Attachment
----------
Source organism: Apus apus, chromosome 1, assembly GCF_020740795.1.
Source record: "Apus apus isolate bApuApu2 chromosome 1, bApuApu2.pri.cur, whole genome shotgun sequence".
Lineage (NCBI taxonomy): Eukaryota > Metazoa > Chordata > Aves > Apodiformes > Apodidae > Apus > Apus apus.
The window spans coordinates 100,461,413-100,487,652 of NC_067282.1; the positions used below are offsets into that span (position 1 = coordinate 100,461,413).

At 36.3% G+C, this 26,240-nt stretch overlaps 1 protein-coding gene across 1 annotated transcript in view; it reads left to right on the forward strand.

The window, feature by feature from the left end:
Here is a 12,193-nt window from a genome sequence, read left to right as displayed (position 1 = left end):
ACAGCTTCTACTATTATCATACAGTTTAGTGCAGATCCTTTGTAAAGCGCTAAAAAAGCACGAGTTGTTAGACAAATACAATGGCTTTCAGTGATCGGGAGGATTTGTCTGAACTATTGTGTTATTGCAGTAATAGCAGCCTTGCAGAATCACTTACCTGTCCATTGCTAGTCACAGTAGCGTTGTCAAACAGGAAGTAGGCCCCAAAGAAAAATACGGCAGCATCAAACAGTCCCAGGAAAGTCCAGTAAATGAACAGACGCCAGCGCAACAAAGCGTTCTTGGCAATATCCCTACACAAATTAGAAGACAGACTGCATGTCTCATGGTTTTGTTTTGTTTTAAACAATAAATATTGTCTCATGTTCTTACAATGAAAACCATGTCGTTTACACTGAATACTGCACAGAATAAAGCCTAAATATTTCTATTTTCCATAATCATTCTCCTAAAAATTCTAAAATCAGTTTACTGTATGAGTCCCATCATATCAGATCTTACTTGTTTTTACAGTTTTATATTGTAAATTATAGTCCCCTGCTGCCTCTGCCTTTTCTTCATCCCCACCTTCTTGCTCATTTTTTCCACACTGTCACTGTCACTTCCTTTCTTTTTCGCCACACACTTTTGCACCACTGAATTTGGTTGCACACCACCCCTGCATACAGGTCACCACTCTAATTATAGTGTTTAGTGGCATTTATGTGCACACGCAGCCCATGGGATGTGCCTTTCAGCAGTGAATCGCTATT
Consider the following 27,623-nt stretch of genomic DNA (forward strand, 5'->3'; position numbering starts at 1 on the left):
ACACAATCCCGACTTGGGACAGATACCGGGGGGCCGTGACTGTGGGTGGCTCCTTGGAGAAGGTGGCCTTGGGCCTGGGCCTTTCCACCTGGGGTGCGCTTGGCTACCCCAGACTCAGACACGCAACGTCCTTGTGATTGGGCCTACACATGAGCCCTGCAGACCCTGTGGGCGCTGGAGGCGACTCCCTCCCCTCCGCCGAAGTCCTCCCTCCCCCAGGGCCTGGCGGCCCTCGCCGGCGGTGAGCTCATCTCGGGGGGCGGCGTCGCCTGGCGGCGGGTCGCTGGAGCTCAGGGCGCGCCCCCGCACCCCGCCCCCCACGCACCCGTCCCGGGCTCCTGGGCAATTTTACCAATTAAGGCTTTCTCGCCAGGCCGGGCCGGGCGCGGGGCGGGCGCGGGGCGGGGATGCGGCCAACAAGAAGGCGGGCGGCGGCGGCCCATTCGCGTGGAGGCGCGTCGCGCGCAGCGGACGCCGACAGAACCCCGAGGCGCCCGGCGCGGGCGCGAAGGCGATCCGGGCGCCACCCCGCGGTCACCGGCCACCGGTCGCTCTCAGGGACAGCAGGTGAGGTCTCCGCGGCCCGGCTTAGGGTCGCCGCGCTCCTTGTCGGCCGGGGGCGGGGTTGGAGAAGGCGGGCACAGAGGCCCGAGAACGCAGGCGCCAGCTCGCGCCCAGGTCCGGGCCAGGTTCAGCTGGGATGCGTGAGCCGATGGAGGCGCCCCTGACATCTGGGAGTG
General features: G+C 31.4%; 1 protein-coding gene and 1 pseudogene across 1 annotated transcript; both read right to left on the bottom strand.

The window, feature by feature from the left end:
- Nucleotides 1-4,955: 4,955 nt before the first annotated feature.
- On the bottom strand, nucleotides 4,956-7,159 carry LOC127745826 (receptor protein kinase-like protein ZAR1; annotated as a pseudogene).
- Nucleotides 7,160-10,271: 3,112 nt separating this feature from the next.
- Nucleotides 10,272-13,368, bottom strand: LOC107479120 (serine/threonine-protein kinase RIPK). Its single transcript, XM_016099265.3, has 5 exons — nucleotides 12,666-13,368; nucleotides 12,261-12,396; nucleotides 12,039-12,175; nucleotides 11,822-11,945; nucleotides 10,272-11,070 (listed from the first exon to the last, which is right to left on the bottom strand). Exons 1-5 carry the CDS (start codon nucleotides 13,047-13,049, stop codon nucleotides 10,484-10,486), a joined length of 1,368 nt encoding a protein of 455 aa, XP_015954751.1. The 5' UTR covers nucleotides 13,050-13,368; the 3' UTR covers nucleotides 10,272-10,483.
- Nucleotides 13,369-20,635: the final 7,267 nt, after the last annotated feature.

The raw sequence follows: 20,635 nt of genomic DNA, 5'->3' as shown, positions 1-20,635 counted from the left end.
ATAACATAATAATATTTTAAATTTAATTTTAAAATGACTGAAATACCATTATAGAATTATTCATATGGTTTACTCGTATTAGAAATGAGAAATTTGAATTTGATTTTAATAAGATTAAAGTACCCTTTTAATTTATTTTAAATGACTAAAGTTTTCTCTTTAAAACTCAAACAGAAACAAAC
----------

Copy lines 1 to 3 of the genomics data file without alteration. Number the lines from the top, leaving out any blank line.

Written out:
Source organism: Apus apus, chromosome 1, assembly GCF_020740795.1.
Source record: "Apus apus isolate bApuApu2 chromosome 1, bApuApu2.pri.cur, whole genome shotgun sequence".
Lineage (NCBI taxonomy): Eukaryota > Metazoa > Chordata > Aves > Apodiformes > Apodidae > Apus > Apus apus.